Myths about the Second World War, grounded within stores of knowledge, often act as narrative templates to be drawn upon by collective memory. These myths and memories are transformed and commodified in a reductive manner into a brand encompassing simplistic narratives, easily recognized visual signifiers (including logo, colors, and associated symbols), and emotional cues that connect with the audience. This posits a theory that what most individuals today interact with is not a fragment of memory related to World War Two but rather a reductive representation sold as BrandWW2.
  • Marvel tells / sells its own history: figureheads, promotion, curation, and application, 1982-1987

    Bullinger, Jonathan M. (Taylor & Francis, 2022)
    This research explores Marvel Comics Group’s (MCG) efforts to actively construct and sell its own history during the early-to-mid 1980s. This active historicization was achieved through persistent promotion by company figurehead Stan Lee and fans-turned-professionals actively curating the history in an official capacity. The historical reference products focused on the growing direct market-based older fan types of cultists, enthusiasts, and petty producers and younger, newer consumers and fans attracted to the authority of both history and official releases. These reference materials included encyclopaedias (Official Handbook of the Marvel Universe), a promotional arm (Marvel Age), an official history (The Marvel Saga), commemorative ceremony (1986ʹs 25th Anniversary), and New Universe that in contrast reaffirmed the specialness of the original Marvel Universe. MCG’s efforts from 1982 to 1987 provide a rare instance to watch history actively be constructed, curated, sold, and applied and to illustrate to us the power inherent within such actions.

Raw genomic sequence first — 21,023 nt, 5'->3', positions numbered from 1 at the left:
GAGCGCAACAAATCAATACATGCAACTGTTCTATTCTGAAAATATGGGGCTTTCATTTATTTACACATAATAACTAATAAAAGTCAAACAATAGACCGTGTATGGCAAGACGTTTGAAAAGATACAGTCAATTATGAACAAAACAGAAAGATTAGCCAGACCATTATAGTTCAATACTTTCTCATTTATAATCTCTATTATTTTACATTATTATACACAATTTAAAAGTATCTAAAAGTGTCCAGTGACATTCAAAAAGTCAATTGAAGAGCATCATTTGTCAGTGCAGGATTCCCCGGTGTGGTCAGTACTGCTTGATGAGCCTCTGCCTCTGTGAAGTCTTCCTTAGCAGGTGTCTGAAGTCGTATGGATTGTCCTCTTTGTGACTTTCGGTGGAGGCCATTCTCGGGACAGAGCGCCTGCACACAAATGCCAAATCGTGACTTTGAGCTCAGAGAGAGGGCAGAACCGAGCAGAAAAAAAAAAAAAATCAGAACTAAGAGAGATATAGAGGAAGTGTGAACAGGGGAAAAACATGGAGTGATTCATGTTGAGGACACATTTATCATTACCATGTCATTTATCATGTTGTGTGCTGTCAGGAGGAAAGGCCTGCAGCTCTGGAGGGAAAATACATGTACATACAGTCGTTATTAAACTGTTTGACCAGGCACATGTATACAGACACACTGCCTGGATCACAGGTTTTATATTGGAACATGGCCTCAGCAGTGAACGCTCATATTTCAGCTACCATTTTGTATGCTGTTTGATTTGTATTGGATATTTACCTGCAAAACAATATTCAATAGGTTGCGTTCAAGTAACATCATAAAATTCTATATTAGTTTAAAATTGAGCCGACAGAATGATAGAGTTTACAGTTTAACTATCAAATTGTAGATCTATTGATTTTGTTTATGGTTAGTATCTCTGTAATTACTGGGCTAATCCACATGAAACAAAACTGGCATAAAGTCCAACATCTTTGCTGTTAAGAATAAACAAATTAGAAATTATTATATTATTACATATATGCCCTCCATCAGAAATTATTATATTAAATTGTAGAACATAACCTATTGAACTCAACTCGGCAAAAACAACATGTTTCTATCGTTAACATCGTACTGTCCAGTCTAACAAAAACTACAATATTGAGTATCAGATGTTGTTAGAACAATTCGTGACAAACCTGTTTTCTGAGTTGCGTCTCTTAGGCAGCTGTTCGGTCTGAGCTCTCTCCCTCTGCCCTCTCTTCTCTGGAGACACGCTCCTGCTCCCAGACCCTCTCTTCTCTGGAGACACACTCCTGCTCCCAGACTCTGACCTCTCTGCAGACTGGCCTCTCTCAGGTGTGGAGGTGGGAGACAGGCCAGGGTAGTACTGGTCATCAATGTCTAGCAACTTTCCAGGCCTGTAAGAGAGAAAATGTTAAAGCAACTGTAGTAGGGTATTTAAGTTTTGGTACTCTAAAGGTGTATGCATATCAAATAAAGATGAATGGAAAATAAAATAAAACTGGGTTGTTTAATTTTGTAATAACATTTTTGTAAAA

• Experiential Branding and Curating the Social Space

    Bullinger, Jonathan M. (University of Minnesota Libraries Publishing, 2015)
    The branding of experience, which works to strengthen consumption practices by tying them into social and group behavior, is an extension of previous efforts that likewise attempt to brand traditionally non-commodified societal institutions including education (Twitchell, 2004), religion (Banet-Weiser, 2012; Twitchell, 2004), and our everyday lives (Moor, 2007). The logic of branding has crept into areas of our lives that previously were not branded – into large institutions like schools and museums and into micro-level everyday experiences and social relationships. This is possible today, in part, due to the rise of networked, social-media-based, smart phone technology that transforms our communication and looking into labor. This communication is increasingly visual; photos, gifs, video, and emoticons, for example, mirror the basic components of a brand.
  • Audio Tour: African American Monument at Little Falls Church Street Cemetery

    Reyes, Natalie (2021)
    "African American Monument at Little Falls Church Street Cemetery" written by Natalie Reyes and narrated by Robert Katz. Part of the Little Falls Historical Society Museum's self-guided audio tours, created by the SUNY Oneonta Cooperstown Graduate Program of Museum Studies.
  • What Have We Lost? Modeling Dam Impacts on American Shad Populations Through Their Native Range

    Zydlewski, Joseph; Stich, Daniel S.; Roy, Samuel; Bailey, Michael; Sheehan, Timothy; Sprankle, Kenneth (Frontiers, 2021-10)